The Spirit of Laws, Volume 1

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Contents

Explication of a paradox of the ancients in
44
In what manner the love of equality and frugality
50
I In what manner the laws ought to maintain fru
54
Of the excellence of a monarchical government
66
The fame subject continued
75
Consequences of the Principles of different
85
Of a single magistrate
96
Impotency of the laws of Japan
102
Of the question of torture
109
Of the luxury of China
120
Of the Corruption of the Principles
132
Distinctive properties of a republic
147
Of Laws in the Relation they bear to a desensive Force
152
In what manner republics provide for their fasety
154
Other requisite in a confederate republic 15J Chap IV In what manner despotic governments provide for their security
156
In what manner a monai ihictl government pro rides for its security
157
Chap VI Of the defensive force of states in general ib Chap VII A reflection 1J9 Chap VIII A particular cafe in which the defensive force of a state is ...
160
Of the relative force of states it Chap X Of the weakness of neighbouring states
161
Of car it Chap III Of the right of conquest
163
Some advantages of a conquered people
165
Gelon king of Syracuse
166
Of conquests made by a republic
167
The fame subject continued
168
The fame subject continued
169
Of one monarchy that subdues another
170
Of the manners of a conquered people
171
Of a iaw of Cyrus it Chap XIII Alexander
172
Charles XII
174
New methods of preserving a conquest
175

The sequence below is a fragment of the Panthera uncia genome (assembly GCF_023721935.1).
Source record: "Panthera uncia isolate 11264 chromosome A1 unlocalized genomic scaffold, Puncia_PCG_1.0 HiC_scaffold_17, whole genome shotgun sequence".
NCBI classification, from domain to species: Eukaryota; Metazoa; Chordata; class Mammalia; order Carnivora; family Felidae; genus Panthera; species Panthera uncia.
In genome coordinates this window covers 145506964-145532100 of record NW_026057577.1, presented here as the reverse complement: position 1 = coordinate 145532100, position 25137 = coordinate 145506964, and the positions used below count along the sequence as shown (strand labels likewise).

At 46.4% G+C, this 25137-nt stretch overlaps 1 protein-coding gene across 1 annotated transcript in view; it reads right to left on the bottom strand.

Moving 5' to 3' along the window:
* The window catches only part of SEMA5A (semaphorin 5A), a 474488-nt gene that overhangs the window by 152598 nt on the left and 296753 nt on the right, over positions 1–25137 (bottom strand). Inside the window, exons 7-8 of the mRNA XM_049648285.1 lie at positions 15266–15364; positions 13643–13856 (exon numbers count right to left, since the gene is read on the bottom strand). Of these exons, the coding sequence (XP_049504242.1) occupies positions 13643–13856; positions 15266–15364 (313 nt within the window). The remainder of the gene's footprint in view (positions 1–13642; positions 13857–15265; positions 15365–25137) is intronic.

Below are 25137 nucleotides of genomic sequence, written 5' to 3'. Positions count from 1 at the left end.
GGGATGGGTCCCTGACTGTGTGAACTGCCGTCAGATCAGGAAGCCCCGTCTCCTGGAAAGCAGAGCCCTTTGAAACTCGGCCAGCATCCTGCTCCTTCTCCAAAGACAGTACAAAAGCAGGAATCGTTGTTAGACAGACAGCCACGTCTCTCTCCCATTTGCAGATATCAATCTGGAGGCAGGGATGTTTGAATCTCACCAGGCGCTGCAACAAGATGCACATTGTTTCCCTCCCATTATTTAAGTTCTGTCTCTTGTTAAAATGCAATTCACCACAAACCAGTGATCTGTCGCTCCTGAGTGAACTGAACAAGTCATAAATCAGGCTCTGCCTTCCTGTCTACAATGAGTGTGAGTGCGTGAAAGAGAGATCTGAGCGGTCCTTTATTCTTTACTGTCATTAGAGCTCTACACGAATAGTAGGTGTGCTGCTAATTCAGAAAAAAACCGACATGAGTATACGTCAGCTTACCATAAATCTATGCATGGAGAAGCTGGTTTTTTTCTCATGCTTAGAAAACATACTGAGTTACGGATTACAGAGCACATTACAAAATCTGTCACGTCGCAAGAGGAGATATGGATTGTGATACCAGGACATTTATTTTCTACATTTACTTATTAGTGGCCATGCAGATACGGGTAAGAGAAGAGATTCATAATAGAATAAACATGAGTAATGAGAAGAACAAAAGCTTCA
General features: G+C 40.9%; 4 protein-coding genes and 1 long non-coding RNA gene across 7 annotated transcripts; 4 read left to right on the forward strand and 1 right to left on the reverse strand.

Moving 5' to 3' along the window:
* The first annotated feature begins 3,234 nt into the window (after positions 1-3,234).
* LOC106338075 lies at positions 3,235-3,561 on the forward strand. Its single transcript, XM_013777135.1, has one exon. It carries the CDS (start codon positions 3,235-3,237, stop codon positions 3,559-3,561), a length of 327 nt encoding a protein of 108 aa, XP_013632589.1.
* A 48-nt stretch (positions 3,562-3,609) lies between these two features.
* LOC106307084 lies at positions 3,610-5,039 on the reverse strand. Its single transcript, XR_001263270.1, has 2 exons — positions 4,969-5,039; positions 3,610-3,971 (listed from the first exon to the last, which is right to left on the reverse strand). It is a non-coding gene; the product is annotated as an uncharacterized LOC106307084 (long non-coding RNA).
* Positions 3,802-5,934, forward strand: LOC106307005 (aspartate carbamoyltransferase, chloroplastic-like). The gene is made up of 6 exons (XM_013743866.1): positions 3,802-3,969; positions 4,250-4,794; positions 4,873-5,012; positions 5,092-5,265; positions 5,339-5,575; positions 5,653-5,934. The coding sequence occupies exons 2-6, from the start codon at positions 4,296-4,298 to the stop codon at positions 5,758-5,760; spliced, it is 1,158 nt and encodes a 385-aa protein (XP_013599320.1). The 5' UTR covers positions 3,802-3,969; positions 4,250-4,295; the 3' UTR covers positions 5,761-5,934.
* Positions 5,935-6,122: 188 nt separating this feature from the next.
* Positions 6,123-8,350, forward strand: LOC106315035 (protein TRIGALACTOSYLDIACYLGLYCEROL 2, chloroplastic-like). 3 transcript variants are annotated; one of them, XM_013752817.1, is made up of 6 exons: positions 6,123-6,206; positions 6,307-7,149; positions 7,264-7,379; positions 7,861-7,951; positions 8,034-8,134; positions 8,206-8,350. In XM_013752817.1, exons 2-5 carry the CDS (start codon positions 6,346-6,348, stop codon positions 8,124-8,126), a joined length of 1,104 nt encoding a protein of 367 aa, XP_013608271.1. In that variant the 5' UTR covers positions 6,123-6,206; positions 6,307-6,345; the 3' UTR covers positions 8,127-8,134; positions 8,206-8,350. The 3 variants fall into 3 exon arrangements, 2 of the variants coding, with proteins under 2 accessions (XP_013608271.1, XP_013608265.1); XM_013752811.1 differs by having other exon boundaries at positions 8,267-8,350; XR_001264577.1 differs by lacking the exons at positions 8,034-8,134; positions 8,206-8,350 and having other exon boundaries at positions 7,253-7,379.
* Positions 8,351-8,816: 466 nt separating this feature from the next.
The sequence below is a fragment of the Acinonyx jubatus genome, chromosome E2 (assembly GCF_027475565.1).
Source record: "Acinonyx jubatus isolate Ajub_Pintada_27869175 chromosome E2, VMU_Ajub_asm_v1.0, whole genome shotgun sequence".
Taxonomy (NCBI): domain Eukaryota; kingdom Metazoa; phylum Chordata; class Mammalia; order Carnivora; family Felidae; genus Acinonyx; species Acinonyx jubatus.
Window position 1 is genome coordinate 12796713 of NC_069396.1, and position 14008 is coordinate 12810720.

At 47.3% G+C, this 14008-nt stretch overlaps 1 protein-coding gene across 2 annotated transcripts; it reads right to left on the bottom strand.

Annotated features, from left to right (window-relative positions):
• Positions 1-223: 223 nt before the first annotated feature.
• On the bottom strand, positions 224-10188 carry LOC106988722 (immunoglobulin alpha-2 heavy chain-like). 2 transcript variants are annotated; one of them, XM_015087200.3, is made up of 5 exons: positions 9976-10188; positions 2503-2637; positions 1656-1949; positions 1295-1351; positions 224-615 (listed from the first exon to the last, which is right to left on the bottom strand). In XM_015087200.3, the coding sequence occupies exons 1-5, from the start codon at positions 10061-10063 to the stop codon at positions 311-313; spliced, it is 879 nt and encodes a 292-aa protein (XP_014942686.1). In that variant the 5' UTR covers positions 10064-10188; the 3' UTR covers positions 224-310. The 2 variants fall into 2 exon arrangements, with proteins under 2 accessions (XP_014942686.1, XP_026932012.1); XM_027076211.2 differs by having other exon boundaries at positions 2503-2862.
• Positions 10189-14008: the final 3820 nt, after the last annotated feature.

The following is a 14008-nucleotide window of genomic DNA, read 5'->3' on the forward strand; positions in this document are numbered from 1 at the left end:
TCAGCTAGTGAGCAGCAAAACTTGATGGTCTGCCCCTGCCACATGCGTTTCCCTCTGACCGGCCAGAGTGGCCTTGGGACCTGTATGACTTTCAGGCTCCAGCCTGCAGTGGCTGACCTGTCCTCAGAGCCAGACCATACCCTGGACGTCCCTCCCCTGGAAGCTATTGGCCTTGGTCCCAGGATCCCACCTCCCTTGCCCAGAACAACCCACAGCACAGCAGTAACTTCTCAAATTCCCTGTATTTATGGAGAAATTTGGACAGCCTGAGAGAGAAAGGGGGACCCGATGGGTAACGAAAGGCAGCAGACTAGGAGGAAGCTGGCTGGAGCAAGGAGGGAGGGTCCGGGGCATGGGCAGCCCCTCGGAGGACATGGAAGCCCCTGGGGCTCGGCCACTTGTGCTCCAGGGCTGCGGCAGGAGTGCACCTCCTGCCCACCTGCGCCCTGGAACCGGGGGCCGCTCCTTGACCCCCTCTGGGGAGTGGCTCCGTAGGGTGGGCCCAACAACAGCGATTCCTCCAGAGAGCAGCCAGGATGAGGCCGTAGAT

Of conquests made by a despotic prince
176
Of the Laws that form political Liberty
178
Of the constitution of England
194
General reflections on the state of Rome after
200
In what governments the sovereign may be judge
255
In what manner the allusion is preserved 356
257
Of the conquests of the Mahometans
263
the Climate
267
Of the cultivation of lands in warm climates
273
Of the laws against suicides
279
Another origin of the right of slavery
286
Abuses of slavery
292
Of infranchisement
298
That the law of polygamy is an affair that
304
Of domestic slavery independently of polygamy
310
How the Laws of political Servitude
317
A new physical cause of the slavery of Asia
324
Of countries raised by the industry of men
330
Of civil laws amongst people who know not the use of money
335
Of the power of superstition
336
Of the law or nations as practised by the Tartars
338
The civil law of the Tartars fa Chap XXII Of a civil law of the German nations
339
Of the ornaments of royalty
345
CuiLnERic
346
The fame subject continued
348
Of the sanguinary temper of the kings of the Franks
349
Of the national assemblies of the Franks
350
Of the authority of the clergy under the sirst race
351
Of Laws in Relation to the Principles which form the general Spirit the Morals and Customs of a Nation Chap I Of the subject of this book 3
352
Of tyranny
353
Of the general spirit of mankind
354
That every thing ought not to be corrected
355
Of the Athenians and Lacedemonians 3j6 Chap VIII Effects of a social temper ib Chap IX Of the vanity and the pride of nations fa Chap X Of the ch...
356
A reflection
359
A consequence drawn from the preceding
365
VI The fame subject continued
371